Woodward's Book Reveals White House Rancor Over Afghanistan

Discussion in 'Afghanistan' started by jumpinjarhead, Sep 22, 2010.

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  1. Apologies if already posted elsewhere. As Clausewitz has said in effect, war is an extension of politics by other means. This is no where more evident than in our current masters' decision-making regarding Afghanistan.

     
  2. FORMER_FYRDMAN

    FORMER_FYRDMAN LE Book Reviewer

    Interesting to hear there's a strategy. I wonder if they'll share at some point?
     
  3. an apposite riposte from The Atlantic


    News Shock: White House Had Real Debate On Afghanistan Policy

    22 Sep 2010 10:41 am
    You've got to hand it to that old master of the bleeding obvious, the famous celebrant of George Bush, and the faithful stenographer of Washington power-brokers, Bob Woodward. He sure knows how to break non-news.
    I have only read the excerpts, but I have to say that the notion that there was serious debate, some rancor, plenty of disagreements, occasional bursts of temper (have you ever met Holbrooke, arguably the most arrogant asshole in DC?), an earnest attempt to understand the options, and Obama's acceptance of political constraints - "I can't lose the entire Democratic Party" - is not exactly stop-the-presses stuff. It's what happens in any organization tackling such a terribly difficult decision - and the fact that views were aired and egos were bruised is, to my mind, at the least unremarkable and, at best, reassuring.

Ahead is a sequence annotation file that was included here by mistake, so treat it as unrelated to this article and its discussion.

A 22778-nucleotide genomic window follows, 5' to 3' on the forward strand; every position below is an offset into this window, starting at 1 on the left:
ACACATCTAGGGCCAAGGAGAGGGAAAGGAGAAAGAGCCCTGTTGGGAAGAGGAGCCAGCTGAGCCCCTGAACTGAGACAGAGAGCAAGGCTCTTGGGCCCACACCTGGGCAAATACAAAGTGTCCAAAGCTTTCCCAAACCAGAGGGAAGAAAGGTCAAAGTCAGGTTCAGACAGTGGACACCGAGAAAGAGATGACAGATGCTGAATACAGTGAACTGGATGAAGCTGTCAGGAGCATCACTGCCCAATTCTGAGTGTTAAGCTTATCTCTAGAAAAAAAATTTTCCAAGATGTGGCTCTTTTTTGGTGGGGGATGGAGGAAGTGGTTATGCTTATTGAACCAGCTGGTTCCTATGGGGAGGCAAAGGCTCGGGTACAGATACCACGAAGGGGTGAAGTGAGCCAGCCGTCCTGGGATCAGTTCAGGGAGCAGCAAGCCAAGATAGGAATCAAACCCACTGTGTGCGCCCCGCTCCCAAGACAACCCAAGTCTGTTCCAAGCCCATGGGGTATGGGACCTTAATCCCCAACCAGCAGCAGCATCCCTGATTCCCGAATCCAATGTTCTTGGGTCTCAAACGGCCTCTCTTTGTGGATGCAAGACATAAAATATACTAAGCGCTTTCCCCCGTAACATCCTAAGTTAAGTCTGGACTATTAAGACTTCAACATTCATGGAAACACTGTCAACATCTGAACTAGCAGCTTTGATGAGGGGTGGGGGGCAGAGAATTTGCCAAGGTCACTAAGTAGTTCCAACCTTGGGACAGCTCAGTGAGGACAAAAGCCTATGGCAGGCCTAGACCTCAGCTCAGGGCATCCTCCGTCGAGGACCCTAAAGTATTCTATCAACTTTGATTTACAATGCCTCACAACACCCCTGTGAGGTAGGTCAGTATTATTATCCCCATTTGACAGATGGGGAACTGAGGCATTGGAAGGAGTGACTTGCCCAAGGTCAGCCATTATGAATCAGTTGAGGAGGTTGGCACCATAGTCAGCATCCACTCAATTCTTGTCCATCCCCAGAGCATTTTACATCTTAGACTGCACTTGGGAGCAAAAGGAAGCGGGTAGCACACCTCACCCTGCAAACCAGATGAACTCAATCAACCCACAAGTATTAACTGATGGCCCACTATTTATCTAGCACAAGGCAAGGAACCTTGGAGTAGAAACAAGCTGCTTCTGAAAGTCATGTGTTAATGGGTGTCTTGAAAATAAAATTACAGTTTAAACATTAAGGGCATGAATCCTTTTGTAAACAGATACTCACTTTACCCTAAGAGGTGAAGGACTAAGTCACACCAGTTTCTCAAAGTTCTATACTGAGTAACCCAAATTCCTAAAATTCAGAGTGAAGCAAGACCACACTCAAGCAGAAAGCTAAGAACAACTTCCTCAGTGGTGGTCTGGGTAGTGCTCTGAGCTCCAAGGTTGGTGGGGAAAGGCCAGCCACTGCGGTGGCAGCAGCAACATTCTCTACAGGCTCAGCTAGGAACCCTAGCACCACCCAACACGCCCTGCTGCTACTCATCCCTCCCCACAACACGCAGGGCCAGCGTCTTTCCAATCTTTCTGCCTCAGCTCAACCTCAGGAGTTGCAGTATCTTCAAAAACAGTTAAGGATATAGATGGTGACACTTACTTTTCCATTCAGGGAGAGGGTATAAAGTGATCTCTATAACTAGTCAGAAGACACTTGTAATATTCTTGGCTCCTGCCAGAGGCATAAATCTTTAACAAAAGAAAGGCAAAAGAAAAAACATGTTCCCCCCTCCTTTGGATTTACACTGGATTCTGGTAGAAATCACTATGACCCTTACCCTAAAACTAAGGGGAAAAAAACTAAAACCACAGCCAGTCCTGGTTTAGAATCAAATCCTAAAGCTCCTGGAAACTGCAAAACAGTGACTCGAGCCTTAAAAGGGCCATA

Far better than the deference, impatience, groupthink and denial of the last administration (who lost the Afghan war through negligence). But, quite obviously from my point of view, the process led to the wrong decision, and easily the worst decision of Obama's first term.
    Caught between a strategic rock and a political hard place, Obama took a gamble on the neocons and McChrystal (which, after the previous eight years, was, in my view, close to madness). One wonders, of course, whether swift withdrawal or the Biden option, would have led to another set of awful consequences - moral and strategic. But we will never know. There are no controlled experiments in history. But on the core test of his new presidency, in my view, Obama made a fatally wrong decision. It's far more important now to figure out how to salvage that mistake than to re-hash the perfectly normal internal haggling that led to it.